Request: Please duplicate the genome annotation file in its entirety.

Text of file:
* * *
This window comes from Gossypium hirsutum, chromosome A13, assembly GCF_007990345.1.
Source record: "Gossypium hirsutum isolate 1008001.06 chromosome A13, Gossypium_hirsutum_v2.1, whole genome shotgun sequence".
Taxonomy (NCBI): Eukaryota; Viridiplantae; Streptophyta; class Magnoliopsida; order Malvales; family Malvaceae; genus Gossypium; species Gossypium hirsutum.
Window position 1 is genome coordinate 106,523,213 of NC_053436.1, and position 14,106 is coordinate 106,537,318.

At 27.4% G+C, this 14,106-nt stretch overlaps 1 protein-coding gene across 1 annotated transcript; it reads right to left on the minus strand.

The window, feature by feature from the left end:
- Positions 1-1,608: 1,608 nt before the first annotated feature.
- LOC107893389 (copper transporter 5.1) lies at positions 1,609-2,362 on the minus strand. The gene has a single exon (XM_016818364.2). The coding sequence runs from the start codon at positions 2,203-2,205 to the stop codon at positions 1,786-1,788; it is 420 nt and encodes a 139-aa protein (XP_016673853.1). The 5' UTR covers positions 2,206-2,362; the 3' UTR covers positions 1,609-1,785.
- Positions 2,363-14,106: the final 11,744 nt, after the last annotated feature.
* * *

This window comes from Gossypium hirsutum, chromosome A13, assembly GCF_007990345.1.
Source record: "Gossypium hirsutum isolate 1008001.06 chromosome A13, Gossypium_hirsutum_v2.1, whole genome shotgun sequence".
Taxonomy (NCBI): Eukaryota; Viridiplantae; Streptophyta; class Magnoliopsida; order Malvales; family Malvaceae; genus Gossypium; species Gossypium hirsutum.
Window position 1 is genome coordinate 106,523,213 of NC_053436.1, and position 14,106 is coordinate 106,537,318.

At 27.4% G+C, this 14,106-nt stretch overlaps 1 protein-coding gene across 1 annotated transcript; it reads right to left on the minus strand.

The window, feature by feature from the left end:
- Positions 1-1,608: 1,608 nt before the first annotated feature.
- LOC107893389 (copper transporter 5.1) lies at positions 1,609-2,362 on the minus strand. The gene has a single exon (XM_016818364.2). The coding sequence runs from the start codon at positions 2,203-2,205 to the stop codon at positions 1,786-1,788; it is 420 nt and encodes a 139-aa protein (XP_016673853.1). The 5' UTR covers positions 2,206-2,362; the 3' UTR covers positions 1,609-1,785.
- Positions 2,363-14,106: the final 11,744 nt, after the last annotated feature.